Neal Van Berg of Sound Science had assembled a magical/musical ensemble here at RMAF. As usual. And, also as-per-usual, he managed to do so with gear that really hits that audiophile sweet-spot. No, I don’t mean $20k+ per component — I mean under the on that’s under $10k. Way under $10k. In Scot’s Audio Universe ™, that means shooting for $5k per component.
Before you go apesh!t, consider that I not saying that this means that it’s affordable. Because it’s not. But it is aspirational — and it hits a level that I think many audiophiles might possibly be able to strive for. As opposed to, say, an amplifier that costs more than a minivan.
Equivocations aside, Neal managed to assemble a serious, and seriously high-end, system that most audiophiles can at least aspire to, even if they’d tend toward the minivan. Perhaps more interestingly, it was with that gear that he managed to create an audio experience that didn’t just approach the ultramegabuck systems up and down the tower at RMAF. It equaled them. And that was some seriously cool work.
How he got there … lets start at the back.
First in the chain was a Music Vault M7 server ($5595 w/ 3TB local + 3TB “cloud”/NAS storage). From Neal: the Music Vault Diamond “M7 is the Fastest server I have built in addition it comes with its own local cloud storage for back up and streaming to multiple DLNA Dacs on your home network. The M7 comes in a 3TB version and a 6 TB version. The Diamond has an isolated USB output for the best performance from USB DACs plus Configureable AES/EBU outputs. The Music Vault Diamonds are the only servers that can be configured for standard AES/EBU, Dual Wire AES/EBU (think DCS DACs) and Mono Left and Right DACs (think Esoteric Mono DACs) and of course spdif. The Music Vaults all play from Memory and are among the worlds best sounding Digital sources.”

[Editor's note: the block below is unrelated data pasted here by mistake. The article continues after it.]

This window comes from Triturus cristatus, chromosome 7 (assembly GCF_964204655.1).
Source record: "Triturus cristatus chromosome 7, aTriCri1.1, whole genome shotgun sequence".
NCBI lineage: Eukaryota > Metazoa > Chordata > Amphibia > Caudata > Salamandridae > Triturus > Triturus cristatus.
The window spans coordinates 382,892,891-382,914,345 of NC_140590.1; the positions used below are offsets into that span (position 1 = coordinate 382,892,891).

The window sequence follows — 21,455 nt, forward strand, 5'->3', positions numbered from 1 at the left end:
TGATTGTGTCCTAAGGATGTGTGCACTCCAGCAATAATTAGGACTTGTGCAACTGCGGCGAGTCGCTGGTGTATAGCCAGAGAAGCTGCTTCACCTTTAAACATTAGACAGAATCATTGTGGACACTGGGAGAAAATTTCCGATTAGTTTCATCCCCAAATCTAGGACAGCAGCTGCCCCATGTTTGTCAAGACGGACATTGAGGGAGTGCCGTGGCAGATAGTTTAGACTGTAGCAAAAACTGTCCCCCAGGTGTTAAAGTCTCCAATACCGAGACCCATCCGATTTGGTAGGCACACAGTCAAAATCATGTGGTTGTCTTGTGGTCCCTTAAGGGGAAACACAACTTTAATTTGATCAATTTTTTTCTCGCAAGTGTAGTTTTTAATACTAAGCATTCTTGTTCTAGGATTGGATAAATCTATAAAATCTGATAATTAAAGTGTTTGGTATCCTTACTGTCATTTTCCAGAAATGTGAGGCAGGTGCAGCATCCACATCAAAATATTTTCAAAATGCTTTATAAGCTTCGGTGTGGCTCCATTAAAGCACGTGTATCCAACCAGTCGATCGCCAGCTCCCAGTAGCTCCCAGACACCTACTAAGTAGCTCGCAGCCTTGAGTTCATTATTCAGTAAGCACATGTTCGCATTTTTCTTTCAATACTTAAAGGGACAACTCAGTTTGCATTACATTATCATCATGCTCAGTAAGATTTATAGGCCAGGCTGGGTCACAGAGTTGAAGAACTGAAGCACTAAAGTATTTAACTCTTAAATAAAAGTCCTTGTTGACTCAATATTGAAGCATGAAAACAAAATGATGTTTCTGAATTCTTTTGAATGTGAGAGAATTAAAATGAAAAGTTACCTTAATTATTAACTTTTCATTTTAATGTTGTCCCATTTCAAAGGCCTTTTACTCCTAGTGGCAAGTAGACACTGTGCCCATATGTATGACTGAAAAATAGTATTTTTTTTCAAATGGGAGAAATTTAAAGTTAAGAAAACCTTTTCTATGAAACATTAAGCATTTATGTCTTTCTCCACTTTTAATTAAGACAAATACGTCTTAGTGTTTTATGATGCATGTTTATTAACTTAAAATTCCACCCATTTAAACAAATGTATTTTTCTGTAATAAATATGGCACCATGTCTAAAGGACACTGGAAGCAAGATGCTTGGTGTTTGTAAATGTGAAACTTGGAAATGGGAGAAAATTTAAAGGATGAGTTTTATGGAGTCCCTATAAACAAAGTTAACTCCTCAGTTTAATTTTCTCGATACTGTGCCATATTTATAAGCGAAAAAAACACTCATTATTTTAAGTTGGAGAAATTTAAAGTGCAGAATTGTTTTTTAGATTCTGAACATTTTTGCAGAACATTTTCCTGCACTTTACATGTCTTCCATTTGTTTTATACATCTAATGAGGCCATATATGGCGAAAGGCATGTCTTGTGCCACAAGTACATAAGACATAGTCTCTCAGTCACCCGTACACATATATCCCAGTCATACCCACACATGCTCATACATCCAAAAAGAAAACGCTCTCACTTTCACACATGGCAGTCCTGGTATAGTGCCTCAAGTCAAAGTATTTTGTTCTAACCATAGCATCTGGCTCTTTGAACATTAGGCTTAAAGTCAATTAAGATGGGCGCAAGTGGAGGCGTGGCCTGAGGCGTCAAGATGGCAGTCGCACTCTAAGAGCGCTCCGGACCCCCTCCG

Antelope Audio provided a variety of their latest offerings for our listening pleasure; Friday saw a Zodiac Gold DAC ($4,495 w/ Voltikus PSU), the new Platinum appeared on Saturday ($5,500 w/ Voltikus PSU), and not to be outdone, the stunning Rubicon stepped in on Sunday ($40k — and yes, this completely blew that carefully constructed “aspirational” story completely out of the water, but what the hell).
On the analog end of the source-chain, I found one of my personal favorites in the turntable space, the Townshend Rock 7. It’s a suspended design, but features a unique (to me, at least) way to dampen vibrations. The ‘table incorporates a trough that can be filled with damping fluid; a headshell attachment allows this arrangement to radically isolate exactly where it’s needed most — at the stylus. The Rock 7 retails for $3,900 (w/o a tonearm). It was mounted here with a Rega 301 tonearm and a Rondo Blue cartridge.
The EAR 868 ($7,395 w/ internal phono) preamplifier made the connection from sources to the Wells Audio Innamorata Power Amplifier ($6,495).
Speakers were the King Sound King III (recently increased to $14,995/pair) full-range panels. They’re ESLs, so the resolution goes without saying. But they also play loud, and with real bass, which does require mentioning. Interesting note: the King Sound line has the lowest polarization voltage of any ESL speaker (only 18 volts!).
Kaplan Cables were used throughout.
An unusual element in the mix was the Shaker Logic “Attune SE” ($2,495), an all-analog device that “compensates for the baffle-step of your loudspeaker”, a problem that generally decreases resolution. With the Attune, dialed in for the 2′ wide King IIIs, the device was said to increase center-fill and allows bass to extend fully. I didn’t get to demo this, unfortunately, but I’m told a certain editor at a certain magazine was struck by the improvement.